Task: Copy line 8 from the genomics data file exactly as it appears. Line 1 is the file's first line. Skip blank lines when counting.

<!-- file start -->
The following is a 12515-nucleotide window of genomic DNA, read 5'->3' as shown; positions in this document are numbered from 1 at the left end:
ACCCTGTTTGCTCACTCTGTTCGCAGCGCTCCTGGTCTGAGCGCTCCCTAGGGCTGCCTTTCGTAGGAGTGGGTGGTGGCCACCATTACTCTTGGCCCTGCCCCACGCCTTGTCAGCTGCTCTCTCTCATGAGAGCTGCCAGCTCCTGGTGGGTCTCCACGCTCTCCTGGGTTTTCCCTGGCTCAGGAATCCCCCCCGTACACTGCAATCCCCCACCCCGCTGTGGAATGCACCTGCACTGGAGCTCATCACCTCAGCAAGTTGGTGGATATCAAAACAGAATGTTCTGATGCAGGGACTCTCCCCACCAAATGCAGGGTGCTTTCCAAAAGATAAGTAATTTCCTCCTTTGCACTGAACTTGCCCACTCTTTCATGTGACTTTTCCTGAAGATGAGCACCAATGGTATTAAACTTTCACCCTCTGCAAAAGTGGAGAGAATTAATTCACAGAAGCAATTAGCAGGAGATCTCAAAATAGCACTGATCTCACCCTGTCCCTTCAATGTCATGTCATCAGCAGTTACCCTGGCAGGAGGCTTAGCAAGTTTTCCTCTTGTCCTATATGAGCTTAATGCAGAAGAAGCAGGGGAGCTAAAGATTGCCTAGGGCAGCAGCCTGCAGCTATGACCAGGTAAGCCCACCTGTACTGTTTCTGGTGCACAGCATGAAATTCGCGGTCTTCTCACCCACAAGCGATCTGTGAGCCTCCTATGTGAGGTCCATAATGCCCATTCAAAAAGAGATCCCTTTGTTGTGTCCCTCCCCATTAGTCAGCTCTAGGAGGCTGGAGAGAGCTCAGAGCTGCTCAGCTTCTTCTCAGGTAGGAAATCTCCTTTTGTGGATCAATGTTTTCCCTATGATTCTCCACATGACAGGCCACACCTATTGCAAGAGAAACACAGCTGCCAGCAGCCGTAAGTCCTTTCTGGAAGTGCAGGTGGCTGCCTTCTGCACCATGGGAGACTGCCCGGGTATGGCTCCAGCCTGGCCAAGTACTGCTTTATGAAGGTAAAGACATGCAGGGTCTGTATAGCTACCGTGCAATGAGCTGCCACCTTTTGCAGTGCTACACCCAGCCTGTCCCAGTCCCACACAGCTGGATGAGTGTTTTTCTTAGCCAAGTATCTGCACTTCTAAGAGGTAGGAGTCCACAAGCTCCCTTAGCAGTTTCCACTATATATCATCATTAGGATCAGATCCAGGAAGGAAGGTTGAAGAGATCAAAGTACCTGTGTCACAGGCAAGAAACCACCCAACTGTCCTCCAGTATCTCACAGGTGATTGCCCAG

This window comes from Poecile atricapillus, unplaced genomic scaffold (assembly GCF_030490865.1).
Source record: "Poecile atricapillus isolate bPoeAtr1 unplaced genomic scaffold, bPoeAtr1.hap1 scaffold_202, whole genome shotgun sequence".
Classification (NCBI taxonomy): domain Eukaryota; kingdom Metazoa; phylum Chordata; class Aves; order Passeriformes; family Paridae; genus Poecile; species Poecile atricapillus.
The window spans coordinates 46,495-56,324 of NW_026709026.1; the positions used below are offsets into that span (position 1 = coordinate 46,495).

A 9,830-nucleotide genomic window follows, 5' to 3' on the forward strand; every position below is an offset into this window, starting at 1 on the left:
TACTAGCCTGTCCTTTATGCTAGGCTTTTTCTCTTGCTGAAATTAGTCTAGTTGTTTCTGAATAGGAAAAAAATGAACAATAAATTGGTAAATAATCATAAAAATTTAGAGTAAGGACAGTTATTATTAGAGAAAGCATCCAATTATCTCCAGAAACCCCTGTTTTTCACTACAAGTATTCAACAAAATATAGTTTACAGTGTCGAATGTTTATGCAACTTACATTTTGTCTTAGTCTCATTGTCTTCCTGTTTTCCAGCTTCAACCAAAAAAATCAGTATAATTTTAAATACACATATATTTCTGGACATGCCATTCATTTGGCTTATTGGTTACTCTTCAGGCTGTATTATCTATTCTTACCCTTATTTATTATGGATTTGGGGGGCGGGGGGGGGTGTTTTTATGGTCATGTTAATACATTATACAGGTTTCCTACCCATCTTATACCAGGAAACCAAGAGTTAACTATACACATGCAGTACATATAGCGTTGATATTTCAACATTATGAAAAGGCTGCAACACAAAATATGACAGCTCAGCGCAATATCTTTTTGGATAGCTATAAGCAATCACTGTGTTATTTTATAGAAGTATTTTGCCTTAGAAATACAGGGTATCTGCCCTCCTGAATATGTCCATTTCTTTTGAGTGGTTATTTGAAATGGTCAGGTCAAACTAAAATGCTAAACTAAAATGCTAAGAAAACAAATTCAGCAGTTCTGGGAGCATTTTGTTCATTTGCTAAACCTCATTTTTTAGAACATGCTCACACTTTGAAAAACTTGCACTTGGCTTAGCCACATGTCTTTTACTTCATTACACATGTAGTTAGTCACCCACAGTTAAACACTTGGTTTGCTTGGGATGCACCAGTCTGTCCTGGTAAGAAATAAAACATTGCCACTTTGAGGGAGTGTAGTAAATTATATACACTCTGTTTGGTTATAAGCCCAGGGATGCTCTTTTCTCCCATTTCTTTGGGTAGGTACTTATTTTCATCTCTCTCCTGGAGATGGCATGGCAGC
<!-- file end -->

TACTAGCCTGTCCTTTATGCTAGGCTTTTTCTCTTGCTGAAATTAGTCTAGTTGTTTCTGAATAGGAAAAAAATGAACAATAAATTGGTAAATAATCATAAAAATTTAGAGTAAGGACAGTTATTATTAGAGAAAGCATCCAATTATCTCCAGAAACCCCTGTTTTTCACTACAAGTATTCAACAAAATATAGTTTACAGTGTCGAATGTTTATGCAACTTACATTTTGTCTTAGTCTCATTGTCTTCCTGTTTTCCAGCTTCAACCAAAAAAATCAGTATAATTTTAAATACACATATATTTCTGGACATGCCATTCATTTGGCTTATTGGTTACTCTTCAGGCTGTATTATCTATTCTTACCCTTATTTATTATGGATTTGGGGGGCGGGGGGGGGTGTTTTTATGGTCATGTTAATACATTATACAGGTTTCCTACCCATCTTATACCAGGAAACCAAGAGTTAACTATACACATGCAGTACATATAGCGTTGATATTTCAACATTATGAAAAGGCTGCAACACAAAATATGACAGCTCAGCGCAATATCTTTTTGGATAGCTATAAGCAATCACTGTGTTATTTTATAGAAGTATTTTGCCTTAGAAATACAGGGTATCTGCCCTCCTGAATATGTCCATTTCTTTTGAGTGGTTATTTGAAATGGTCAGGTCAAACTAAAATGCTAAACTAAAATGCTAAGAAAACAAATTCAGCAGTTCTGGGAGCATTTTGTTCATTTGCTAAACCTCATTTTTTAGAACATGCTCACACTTTGAAAAACTTGCACTTGGCTTAGCCACATGTCTTTTACTTCATTACACATGTAGTTAGTCACCCACAGTTAAACACTTGGTTTGCTTGGGATGCACCAGTCTGTCCTGGTAAGAAATAAAACATTGCCACTTTGAGGGAGTGTAGTAAATTATATACACTCTGTTTGGTTATAAGCCCAGGGATGCTCTTTTCTCCCATTTCTTTGGGTAGGTACTTATTTTCATCTCTCTCCTGGAGATGGCATGGCAGC